Bloomsburg's Ricky Bonomo won his third NCAA title as we crowned 9 new champions.
NOTE: This was the first year HWT had a weight limit. Up until this season, HWT was UNL. Now the limit was 275 lbs.
|1987 Champion 126|
Bill Kelly of Iowa State
If you're looking for one of those feel good, motivational stories, look no further than Bill Kelly of Iowa State. The two time Illinois state champion of Richards High school, had thus far in his career had two disappointing NCAA tournaments. As a sophomore and junior, he finished each tournament one match shy of All American status. As a senior, he not only makes it to the NCAA finals, but in one of the most dramatic endings ever, he sticks his opponent to not only win an individual title but to help his team win the NCAA team title. Down in the third period, he locked up a spladle & secured the fall which secured the team title for the Cyclones. It remains to this day, one of the most exciting endings to an NCAA final.
|1987 Champion 134|
John Smith of Oklahoma State
The Living Legend John Smith. After finishing as the NCAA runner-up in 1986 as a sophomore, he dominated the field winning back to back NCAA titles in 1987 and 1988. Finishing his collegiate career 154-7, it was on the international level where he would really shine. While some wrestlers such as Bruce Baumgartner have more medals than Smith, all the medals Smith earned were gold. This includes, 2 Pan-American, 2 Good Will Games, 4 World and 2 Olympic. Today John Smith is the head coach at Oklahoma State. His teams have won close to 500 duels. He's produced over 30 NCAA champions and close to 150 All Americans. 5 NCAA team titles and many BIG 12 team titles.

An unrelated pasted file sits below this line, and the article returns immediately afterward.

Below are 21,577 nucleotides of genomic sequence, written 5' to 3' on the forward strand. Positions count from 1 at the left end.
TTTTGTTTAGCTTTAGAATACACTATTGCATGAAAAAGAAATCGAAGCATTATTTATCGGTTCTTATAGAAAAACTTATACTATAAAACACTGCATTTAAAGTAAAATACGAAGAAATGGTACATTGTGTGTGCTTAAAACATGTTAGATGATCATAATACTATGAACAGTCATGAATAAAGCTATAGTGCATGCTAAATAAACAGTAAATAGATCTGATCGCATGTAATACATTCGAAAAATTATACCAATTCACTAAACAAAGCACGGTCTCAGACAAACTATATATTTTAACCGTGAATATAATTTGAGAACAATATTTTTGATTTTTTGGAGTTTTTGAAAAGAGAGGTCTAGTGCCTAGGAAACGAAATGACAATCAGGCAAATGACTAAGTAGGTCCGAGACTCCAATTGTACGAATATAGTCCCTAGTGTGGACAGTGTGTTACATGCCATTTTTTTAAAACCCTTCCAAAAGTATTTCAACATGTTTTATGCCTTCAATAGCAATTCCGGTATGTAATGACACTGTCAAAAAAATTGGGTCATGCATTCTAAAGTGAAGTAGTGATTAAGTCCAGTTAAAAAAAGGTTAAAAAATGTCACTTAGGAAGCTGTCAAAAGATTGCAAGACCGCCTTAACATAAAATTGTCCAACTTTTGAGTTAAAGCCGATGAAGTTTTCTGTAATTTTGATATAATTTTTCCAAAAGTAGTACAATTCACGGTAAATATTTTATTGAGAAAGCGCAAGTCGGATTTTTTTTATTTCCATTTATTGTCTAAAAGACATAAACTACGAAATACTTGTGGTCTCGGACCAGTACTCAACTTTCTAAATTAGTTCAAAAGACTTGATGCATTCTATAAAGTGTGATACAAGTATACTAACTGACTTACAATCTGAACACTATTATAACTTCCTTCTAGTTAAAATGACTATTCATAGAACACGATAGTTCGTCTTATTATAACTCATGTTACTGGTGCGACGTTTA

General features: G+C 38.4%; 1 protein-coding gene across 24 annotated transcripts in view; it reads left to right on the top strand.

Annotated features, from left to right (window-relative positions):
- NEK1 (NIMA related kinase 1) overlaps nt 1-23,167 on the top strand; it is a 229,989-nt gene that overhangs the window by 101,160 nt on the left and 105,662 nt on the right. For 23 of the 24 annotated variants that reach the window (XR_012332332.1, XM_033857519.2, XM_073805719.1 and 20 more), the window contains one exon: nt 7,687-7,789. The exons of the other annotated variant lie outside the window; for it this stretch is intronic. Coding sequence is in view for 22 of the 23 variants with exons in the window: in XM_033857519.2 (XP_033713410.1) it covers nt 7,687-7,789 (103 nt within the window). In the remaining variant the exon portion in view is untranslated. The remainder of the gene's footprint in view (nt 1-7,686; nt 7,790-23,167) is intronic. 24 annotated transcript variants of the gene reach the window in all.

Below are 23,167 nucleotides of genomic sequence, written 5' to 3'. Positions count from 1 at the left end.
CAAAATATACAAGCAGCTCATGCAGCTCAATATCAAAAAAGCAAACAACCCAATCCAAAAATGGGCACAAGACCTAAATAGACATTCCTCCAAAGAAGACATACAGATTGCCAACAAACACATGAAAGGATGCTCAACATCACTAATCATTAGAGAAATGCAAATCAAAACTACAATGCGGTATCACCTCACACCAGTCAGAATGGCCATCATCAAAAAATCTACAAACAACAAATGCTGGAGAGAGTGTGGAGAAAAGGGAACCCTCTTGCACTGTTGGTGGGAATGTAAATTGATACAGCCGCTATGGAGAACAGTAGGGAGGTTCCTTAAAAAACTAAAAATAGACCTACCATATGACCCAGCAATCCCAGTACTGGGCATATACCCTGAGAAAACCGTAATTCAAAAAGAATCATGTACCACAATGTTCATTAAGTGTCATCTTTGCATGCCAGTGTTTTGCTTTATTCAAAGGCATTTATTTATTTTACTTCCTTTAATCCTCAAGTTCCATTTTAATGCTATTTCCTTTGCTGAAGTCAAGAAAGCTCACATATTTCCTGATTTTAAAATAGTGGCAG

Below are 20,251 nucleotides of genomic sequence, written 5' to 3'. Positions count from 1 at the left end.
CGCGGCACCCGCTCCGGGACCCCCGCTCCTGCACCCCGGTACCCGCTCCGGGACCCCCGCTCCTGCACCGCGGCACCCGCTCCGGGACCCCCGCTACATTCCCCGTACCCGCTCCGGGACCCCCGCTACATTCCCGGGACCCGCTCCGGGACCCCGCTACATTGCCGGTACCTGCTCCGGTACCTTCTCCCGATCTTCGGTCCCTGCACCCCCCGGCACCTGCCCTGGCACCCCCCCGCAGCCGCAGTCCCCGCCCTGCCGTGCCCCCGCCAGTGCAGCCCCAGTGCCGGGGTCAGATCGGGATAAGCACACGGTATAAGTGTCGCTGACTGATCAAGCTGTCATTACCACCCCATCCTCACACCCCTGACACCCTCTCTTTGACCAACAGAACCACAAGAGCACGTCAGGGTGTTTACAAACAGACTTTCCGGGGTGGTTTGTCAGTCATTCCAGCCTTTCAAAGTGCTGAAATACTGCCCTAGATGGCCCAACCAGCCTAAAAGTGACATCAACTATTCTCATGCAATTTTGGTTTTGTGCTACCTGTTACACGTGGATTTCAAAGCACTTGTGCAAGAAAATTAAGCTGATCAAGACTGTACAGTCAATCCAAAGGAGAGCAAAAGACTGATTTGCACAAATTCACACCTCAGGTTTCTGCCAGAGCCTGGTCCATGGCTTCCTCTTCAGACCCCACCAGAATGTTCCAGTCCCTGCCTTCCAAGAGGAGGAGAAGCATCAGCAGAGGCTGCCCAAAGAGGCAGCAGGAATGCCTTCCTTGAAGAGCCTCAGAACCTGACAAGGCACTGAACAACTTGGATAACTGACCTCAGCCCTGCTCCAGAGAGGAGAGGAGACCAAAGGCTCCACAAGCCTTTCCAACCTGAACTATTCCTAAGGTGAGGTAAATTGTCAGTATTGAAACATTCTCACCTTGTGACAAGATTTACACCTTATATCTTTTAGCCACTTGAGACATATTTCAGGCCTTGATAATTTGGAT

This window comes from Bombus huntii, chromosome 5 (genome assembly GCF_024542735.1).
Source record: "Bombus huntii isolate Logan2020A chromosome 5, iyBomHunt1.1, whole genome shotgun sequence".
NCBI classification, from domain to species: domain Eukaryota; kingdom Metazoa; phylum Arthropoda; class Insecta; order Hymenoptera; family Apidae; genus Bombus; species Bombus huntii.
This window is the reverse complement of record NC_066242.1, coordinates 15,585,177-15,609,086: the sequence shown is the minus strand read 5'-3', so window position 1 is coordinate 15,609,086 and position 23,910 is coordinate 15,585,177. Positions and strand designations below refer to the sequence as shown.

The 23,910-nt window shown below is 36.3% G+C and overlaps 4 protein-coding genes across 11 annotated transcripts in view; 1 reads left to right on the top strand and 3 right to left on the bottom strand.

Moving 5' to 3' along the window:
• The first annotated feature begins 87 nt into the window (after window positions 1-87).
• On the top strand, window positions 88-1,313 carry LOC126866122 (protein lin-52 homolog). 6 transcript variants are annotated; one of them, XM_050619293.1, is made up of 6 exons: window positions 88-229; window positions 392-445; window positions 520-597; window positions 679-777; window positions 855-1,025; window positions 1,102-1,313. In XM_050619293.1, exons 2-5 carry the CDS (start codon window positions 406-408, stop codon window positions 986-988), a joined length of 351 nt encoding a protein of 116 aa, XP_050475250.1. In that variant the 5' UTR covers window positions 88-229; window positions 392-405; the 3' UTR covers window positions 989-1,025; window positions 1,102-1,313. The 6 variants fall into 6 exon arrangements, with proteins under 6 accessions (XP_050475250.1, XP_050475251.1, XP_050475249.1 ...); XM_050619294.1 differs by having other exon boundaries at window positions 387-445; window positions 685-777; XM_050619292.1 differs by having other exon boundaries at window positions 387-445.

|1987 Champion 142|
Peter Yozzo of Lehigh
A three time EIWA champion, Yozzo was 3rd in the nation as a sophomore in 1985, taking NCAA runner-up honors as a junior in 1986, before capping of his career with a NCAA title in 1987. He had a successful career as CEO of different companies, as he coached high school wrestling in California. His daughter Nicole played softball for Lehigh.
|1987 Champion 150 |
Tim Krieger of Iowa State
Another feel good story about the 1987 NCAA championship Iowa State Cyclone team is Tim Krieger. A three time state champion out of Mason City, Krieger was 5th in the nation as a freshman, winning the NCAA title here as a sophomore. Injuring his knee as a junior, he lost in the NCAA finals. It looked like the knee injury might end his career. He spent the entire spring and summer getting three knee surgeries and recuperating from them. He came back stronger than ever for his final season in 1989, going undefeated and winning the NCAA title. His record was 116-3. His only losses were the two he suffered at the NCAA tournament as a freshman and then the loss in the finals of 1988.
|1987 Champion 158 |
Stewart Carter of Iowa State
In my opinion, of all of the great stories of the 1987 Iowa State championship team, the story of Stewart Carter is the best. Competing for Waterloo Columbus, Carter was 3rd-3rd-2nd in his last three years of high school wrestling. While he enjoyed wrestling a lot, he didn't feel he was good enough to wrestle at the collegiate level, especially at a school like Iowa State. He entered his freshman season feeling that his wrestling days were behind him. Yet as later summer turned to fall and fall began to turn to winter, Carter noticed that there were kids that were on the wrestling team that he had wrestled well against in high school. Some he had even beaten. If they could make the team, maybe he could too. He walked on to the Cyclone team that season. For three seasons (83', 85', 86' took a redshirt in 84') Carter wrestled fair amount of varsity matches, but was never the starter come time for the BIG 12 championships. Finally as a senior in 1987, he got his chance. In his only BIG 12 tournament & in his only NCAA tournament, Carter won titles going 32-6 on the season.